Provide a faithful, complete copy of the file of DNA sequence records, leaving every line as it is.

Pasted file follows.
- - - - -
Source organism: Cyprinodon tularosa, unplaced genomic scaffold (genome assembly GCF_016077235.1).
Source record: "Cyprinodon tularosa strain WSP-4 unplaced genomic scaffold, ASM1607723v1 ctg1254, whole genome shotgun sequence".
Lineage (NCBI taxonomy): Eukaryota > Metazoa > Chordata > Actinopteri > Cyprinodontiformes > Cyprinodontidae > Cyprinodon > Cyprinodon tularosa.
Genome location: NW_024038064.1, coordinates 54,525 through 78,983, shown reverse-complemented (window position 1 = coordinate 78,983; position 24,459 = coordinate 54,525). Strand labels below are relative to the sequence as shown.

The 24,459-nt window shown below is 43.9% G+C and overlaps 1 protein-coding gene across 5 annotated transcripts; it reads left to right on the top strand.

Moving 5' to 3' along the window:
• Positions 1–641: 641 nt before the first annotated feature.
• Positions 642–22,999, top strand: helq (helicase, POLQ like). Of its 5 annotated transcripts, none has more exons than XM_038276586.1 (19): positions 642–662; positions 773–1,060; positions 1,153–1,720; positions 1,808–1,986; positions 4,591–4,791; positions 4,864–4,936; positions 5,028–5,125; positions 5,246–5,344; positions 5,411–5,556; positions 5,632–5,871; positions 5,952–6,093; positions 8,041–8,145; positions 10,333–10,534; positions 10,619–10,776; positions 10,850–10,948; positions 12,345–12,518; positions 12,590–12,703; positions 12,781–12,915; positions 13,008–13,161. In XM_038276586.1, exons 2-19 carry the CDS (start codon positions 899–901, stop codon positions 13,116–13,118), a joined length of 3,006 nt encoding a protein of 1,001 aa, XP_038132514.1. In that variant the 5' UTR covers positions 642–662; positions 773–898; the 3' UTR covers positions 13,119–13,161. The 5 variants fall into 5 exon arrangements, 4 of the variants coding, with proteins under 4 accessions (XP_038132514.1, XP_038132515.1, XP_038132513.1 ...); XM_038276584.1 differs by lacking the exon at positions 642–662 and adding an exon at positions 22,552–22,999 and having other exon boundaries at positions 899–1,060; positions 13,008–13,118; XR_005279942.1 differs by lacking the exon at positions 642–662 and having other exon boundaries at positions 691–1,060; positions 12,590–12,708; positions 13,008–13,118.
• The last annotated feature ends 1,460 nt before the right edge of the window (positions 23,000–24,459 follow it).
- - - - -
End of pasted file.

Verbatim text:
Source organism: Cyprinodon tularosa, unplaced genomic scaffold (genome assembly GCF_016077235.1).
Source record: "Cyprinodon tularosa strain WSP-4 unplaced genomic scaffold, ASM1607723v1 ctg1254, whole genome shotgun sequence".
Lineage (NCBI taxonomy): Eukaryota > Metazoa > Chordata > Actinopteri > Cyprinodontiformes > Cyprinodontidae > Cyprinodon > Cyprinodon tularosa.
Genome location: NW_024038064.1, coordinates 54,525 through 78,983, shown reverse-complemented (window position 1 = coordinate 78,983; position 24,459 = coordinate 54,525). Strand labels below are relative to the sequence as shown.

The 24,459-nt window shown below is 43.9% G+C and overlaps 1 protein-coding gene across 5 annotated transcripts; it reads left to right on the top strand.

Moving 5' to 3' along the window:
• Positions 1–641: 641 nt before the first annotated feature.
• Positions 642–22,999, top strand: helq (helicase, POLQ like). Of its 5 annotated transcripts, none has more exons than XM_038276586.1 (19): positions 642–662; positions 773–1,060; positions 1,153–1,720; positions 1,808–1,986; positions 4,591–4,791; positions 4,864–4,936; positions 5,028–5,125; positions 5,246–5,344; positions 5,411–5,556; positions 5,632–5,871; positions 5,952–6,093; positions 8,041–8,145; positions 10,333–10,534; positions 10,619–10,776; positions 10,850–10,948; positions 12,345–12,518; positions 12,590–12,703; positions 12,781–12,915; positions 13,008–13,161. In XM_038276586.1, exons 2-19 carry the CDS (start codon positions 899–901, stop codon positions 13,116–13,118), a joined length of 3,006 nt encoding a protein of 1,001 aa, XP_038132514.1. In that variant the 5' UTR covers positions 642–662; positions 773–898; the 3' UTR covers positions 13,119–13,161. The 5 variants fall into 5 exon arrangements, 4 of the variants coding, with proteins under 4 accessions (XP_038132514.1, XP_038132515.1, XP_038132513.1 ...); XM_038276584.1 differs by lacking the exon at positions 642–662 and adding an exon at positions 22,552–22,999 and having other exon boundaries at positions 899–1,060; positions 13,008–13,118; XR_005279942.1 differs by lacking the exon at positions 642–662 and having other exon boundaries at positions 691–1,060; positions 12,590–12,708; positions 13,008–13,118.
• The last annotated feature ends 1,460 nt before the right edge of the window (positions 23,000–24,459 follow it).